The Impact of School Quality and School Incentive Programs on Children's Schooling and Work in Brazil
Mary Arends-Kuenning, University of Illinois at Urbana-Champaign
Ana L. Kassouf, Universidade de São Paulo
Ana Fava, University of Illinois at Urbana-Champaign
Alexandre Nunes, Universidade de São Paulo
During the 1990s in Brazil, school enrollment increased dramatically, while the proportion of children working fell. These trends in children's activities might be explained by increases in household income, changes in school quality such as increases in teachers' education levels, and implementation of programs that pay poor children to attend school. We use multilevel analysis to examine the impact of school quality and changes in school policy on child enrollment rates, child labor, and children's progress through the school system. Data from large annual household surveys, the Pesquisa Nacional Amostra por Domicilios covering the 1992 to 2001 period are combined with yearly data from the Ministry of Education on class size, teacher characteristics, and repetition rates, which are aggregated by urban and rural areas within Brazil's 27 states. Some policies were adopted at different times in different states, allowing us to use a differences-in-differences approach to estimate their impacts.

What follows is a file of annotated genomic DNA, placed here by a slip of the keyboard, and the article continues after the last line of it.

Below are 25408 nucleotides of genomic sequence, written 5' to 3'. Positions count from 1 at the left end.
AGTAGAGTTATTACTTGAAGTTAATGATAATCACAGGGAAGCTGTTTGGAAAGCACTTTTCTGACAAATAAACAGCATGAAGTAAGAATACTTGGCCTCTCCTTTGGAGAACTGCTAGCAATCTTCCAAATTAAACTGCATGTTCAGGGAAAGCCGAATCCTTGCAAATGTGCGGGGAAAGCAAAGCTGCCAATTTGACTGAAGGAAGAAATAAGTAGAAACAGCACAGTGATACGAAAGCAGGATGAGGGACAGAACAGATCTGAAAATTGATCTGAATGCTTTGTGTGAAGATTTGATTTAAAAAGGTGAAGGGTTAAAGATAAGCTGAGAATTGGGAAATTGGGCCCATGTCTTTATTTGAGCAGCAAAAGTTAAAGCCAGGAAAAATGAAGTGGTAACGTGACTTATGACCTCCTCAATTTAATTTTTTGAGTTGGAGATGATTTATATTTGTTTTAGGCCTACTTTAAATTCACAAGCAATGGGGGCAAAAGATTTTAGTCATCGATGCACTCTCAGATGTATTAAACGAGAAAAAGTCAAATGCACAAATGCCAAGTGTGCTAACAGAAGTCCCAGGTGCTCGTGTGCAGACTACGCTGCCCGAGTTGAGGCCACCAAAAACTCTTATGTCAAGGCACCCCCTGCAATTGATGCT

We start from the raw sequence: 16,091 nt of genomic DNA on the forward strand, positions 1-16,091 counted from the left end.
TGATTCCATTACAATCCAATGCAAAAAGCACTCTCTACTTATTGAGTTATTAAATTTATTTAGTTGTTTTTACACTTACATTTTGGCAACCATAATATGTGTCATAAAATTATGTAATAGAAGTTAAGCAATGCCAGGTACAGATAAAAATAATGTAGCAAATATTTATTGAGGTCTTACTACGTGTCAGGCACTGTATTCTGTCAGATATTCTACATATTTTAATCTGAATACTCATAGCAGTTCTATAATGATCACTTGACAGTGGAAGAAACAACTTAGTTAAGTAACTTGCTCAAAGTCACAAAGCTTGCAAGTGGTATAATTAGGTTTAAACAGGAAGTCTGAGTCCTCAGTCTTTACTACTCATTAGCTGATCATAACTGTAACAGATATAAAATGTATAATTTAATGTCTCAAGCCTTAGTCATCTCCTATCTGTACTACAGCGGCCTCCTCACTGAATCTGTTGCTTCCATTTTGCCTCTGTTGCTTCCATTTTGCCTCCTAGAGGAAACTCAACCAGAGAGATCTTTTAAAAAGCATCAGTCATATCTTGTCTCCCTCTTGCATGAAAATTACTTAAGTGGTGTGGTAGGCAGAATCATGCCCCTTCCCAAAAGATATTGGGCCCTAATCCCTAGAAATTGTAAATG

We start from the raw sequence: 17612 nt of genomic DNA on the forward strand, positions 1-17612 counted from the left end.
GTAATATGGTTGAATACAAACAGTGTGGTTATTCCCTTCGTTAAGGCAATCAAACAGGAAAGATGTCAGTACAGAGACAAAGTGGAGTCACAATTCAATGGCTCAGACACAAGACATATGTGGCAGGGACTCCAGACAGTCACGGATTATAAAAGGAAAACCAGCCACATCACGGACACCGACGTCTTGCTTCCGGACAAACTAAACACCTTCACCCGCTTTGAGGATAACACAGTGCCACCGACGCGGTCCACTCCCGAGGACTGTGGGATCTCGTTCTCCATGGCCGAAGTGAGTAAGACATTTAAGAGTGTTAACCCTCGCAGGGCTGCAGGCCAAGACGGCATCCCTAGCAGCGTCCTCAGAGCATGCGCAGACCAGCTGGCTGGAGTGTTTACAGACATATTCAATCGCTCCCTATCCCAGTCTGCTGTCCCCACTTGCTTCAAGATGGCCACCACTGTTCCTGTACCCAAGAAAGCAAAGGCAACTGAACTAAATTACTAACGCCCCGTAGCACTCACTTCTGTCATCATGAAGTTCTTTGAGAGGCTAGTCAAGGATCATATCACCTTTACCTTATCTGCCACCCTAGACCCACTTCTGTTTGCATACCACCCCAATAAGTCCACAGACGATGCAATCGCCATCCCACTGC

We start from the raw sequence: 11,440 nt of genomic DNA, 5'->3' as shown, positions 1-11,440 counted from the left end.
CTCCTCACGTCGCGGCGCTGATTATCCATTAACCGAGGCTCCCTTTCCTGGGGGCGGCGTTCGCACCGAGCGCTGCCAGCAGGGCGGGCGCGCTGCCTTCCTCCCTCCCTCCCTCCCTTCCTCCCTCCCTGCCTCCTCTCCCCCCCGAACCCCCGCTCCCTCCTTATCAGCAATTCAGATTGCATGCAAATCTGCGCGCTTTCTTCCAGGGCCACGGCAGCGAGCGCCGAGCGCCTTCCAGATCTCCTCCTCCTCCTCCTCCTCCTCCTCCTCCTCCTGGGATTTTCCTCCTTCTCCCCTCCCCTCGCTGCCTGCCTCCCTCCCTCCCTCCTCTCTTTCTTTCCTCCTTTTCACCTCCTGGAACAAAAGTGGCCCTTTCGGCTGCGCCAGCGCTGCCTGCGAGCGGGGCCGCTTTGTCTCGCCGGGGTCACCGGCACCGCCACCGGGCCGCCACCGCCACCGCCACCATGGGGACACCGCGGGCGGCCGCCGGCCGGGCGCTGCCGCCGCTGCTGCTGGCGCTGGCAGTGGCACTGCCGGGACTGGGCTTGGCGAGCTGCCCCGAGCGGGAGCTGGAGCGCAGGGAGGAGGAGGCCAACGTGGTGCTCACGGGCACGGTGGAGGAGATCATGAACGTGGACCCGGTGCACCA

Presented in Session 14: Child Work and Schooling I